While Social Stories may have increased his awareness of appropriate behavior, the fact that he did not have the skills to perform these behaviors were causing such a level of increased frustration that the strategy was having unintended negative and counterproductive effects.
Social Skills Training
There are many evidence-based social skills curricula: Positive Action, Second Step, PATHS, and the Stop & Think Social Skills Program- - which I wrote and help to implement across the country.
Similar to training a basketball team on the court to run the specific plays in its playbook, an effective social skill program teaches the sequential steps and the related behaviors to specific skills.
For example, in the Stop & Think Social Skills Program, we sequentially and developmentally teach 20 essential skills at the preschool through Grade 1, Grades 2 to 3, Grades 4 to 5, and Middle/High school levels, respectively . . . skills like:
Listening, Following Directions, Asking for Help, Ignoring Distractions, Dealing with Teasing, Accepting a Consequence, Apologizing, Dealing with Anger, Handling Rejection, Dealing with Peer Pressure, Walking away from a Fight
All of the skills are taught using a social learning theory approach of Teach, Model, Roleplay and Performance Feedback, and Transfer of Training.
When Teaching and Modeling: Teachers need to make sure that students:
- Have the prerequisite skills to be successful
- Are taught using language that they can understand
- Are taught in simple steps that ensure success
- Hear the social skills script as the social skills behavior is demonstrated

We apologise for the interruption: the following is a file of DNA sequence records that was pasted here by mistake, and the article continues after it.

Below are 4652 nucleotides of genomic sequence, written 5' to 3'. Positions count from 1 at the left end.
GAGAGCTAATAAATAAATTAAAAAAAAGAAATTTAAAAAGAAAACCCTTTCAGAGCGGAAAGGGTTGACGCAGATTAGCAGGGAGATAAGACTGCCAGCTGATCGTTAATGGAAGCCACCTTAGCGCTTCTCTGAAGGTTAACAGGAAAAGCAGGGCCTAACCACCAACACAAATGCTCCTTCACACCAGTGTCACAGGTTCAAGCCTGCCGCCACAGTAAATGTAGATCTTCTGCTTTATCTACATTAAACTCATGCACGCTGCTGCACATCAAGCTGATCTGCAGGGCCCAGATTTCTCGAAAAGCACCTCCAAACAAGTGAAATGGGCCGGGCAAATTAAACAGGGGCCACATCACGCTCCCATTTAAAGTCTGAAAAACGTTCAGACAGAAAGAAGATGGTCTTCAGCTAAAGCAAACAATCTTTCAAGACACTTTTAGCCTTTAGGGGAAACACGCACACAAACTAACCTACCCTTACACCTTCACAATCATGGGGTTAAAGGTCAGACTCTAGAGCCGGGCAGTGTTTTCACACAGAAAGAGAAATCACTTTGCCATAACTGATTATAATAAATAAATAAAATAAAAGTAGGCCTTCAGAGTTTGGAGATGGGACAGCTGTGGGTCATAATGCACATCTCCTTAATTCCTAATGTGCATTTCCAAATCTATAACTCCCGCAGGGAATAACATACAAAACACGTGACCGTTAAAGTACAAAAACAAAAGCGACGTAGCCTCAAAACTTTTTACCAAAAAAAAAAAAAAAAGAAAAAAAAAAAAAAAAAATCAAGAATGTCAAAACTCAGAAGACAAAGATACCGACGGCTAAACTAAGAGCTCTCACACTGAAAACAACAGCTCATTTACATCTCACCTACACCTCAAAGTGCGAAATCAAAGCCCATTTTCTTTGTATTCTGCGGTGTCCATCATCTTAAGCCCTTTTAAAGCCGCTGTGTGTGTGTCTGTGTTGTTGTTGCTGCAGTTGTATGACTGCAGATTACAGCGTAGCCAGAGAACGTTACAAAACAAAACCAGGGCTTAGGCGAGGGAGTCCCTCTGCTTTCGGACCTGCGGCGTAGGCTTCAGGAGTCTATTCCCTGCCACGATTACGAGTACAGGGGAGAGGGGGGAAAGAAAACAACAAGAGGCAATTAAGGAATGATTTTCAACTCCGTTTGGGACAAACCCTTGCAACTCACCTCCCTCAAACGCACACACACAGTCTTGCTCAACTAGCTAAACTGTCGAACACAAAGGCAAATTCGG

When Practicing or Roleplaying: Teachers need to make sure that students:
- Verbalize (or repeat or hear) the steps to a particular social skill as they demonstrate its appropriate behavior
- Practice only the positive or appropriate social skill behavior
- Receive ongoing and consistent practice opportunities
- Use relevant practice situations that simulate the “emotional” intensity of the real situations so that they can fully master the social skill and be able to demonstrate it under conditions of emotionality
- Practice the skills at a developmental level that they can handle
When Giving Performance Feedback: Teachers need to make sure that the feedback is:
- Specific and descriptive
- Focused on reinforcing students’ successful use of the social skill, or on correcting an inaccurate or incomplete social skills demonstration
- Positive--emphasizing what was done well and what can be done well (or better) next time
When Transferring or Applying Social Skills after Instruction: Teachers need to make sure that they reinforce students’ prosocial skills steps and behavior when students:
- Have successfully demonstrated an appropriate social skill
- Have made a “bad” choice, demonstrating an inappropriate social skill
- Are faced with a problem or situation but have not committed to, nor demonstrated, a prosocial skill
- Must use the skill in situations that are somewhat different from those used when the skill was originally taught and practiced
What Does the Research Say ?
The social skills research clearly demonstrates its effectiveness with students.